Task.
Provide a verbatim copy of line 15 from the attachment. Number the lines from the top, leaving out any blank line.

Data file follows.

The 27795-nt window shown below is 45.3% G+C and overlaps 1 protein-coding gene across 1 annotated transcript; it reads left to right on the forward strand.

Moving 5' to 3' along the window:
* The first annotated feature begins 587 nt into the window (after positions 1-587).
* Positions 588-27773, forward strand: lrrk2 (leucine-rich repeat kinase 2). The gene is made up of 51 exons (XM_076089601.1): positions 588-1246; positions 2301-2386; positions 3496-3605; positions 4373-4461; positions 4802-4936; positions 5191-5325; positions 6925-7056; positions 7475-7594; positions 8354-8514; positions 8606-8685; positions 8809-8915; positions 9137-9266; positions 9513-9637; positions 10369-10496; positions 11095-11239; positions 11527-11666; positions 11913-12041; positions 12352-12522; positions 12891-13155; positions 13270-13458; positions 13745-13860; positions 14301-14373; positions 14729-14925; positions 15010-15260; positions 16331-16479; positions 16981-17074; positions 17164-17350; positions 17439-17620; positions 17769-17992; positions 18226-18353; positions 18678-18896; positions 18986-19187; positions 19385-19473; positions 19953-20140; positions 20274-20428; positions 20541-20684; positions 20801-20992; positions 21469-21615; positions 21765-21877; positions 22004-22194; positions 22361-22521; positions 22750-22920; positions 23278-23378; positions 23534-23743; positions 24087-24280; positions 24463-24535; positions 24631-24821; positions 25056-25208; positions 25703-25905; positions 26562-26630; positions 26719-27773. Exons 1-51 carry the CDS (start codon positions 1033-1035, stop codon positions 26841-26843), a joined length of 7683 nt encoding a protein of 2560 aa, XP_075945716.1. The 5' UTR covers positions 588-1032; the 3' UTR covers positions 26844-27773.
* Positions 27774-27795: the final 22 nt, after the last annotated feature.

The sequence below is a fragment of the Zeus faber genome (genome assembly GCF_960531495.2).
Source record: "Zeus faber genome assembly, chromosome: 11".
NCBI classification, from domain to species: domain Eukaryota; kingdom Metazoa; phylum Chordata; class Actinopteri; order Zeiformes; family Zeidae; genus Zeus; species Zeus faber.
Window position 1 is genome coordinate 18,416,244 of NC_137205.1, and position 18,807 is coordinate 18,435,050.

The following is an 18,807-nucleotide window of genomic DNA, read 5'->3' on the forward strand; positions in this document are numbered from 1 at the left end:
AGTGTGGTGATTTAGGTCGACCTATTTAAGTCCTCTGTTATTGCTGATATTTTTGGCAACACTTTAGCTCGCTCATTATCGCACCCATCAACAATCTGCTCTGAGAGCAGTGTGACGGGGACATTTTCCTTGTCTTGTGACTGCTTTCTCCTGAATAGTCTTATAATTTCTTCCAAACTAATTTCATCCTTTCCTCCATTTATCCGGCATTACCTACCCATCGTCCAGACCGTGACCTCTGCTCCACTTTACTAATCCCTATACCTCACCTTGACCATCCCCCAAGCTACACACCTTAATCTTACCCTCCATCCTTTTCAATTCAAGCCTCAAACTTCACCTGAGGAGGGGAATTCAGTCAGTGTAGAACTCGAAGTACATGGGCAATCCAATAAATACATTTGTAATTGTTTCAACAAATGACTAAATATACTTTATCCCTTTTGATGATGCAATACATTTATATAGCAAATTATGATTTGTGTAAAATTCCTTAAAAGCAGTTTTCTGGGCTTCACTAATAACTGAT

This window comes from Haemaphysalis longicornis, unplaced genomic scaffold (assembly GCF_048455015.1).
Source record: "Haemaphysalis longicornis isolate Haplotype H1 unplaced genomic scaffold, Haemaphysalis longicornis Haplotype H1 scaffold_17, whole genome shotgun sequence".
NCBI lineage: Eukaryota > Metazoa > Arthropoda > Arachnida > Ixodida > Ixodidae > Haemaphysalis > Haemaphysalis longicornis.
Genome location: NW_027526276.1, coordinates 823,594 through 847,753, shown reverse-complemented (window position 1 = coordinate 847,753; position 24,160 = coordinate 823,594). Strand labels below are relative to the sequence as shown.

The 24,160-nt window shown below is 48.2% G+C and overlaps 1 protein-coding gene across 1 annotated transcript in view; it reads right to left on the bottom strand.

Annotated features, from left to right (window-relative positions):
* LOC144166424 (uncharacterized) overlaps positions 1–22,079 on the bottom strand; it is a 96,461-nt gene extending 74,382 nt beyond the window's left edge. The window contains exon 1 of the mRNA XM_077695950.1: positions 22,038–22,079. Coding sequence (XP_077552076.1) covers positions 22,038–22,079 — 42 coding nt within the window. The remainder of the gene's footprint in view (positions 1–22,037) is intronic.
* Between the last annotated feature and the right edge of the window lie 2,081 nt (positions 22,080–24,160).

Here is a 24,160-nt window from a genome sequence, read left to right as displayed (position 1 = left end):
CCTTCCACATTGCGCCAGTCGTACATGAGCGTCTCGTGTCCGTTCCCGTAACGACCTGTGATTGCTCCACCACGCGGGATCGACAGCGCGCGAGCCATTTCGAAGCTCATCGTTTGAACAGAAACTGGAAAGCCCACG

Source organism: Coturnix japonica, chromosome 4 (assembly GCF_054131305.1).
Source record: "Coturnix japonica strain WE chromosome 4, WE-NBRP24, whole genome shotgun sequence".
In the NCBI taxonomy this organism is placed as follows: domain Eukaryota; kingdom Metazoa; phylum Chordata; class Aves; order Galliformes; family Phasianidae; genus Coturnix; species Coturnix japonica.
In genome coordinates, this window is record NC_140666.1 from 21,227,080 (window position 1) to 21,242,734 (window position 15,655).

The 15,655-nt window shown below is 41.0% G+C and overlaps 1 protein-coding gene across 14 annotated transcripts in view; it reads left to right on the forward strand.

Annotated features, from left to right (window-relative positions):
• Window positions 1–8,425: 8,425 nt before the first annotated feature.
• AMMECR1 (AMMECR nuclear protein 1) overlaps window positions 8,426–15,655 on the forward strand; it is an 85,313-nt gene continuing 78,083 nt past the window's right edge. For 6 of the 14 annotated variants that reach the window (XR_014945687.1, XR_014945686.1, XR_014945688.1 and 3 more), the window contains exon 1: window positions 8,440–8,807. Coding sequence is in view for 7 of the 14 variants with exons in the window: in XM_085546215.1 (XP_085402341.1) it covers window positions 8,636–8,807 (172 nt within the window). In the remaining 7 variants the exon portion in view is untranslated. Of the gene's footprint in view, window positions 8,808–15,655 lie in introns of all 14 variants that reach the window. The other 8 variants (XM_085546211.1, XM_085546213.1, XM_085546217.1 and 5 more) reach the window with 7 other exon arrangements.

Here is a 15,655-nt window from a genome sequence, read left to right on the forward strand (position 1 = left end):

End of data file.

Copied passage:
Genome location: NW_027526276.1, coordinates 823,594 through 847,753, shown reverse-complemented (window position 1 = coordinate 847,753; position 24,160 = coordinate 823,594). Strand labels below are relative to the sequence as shown.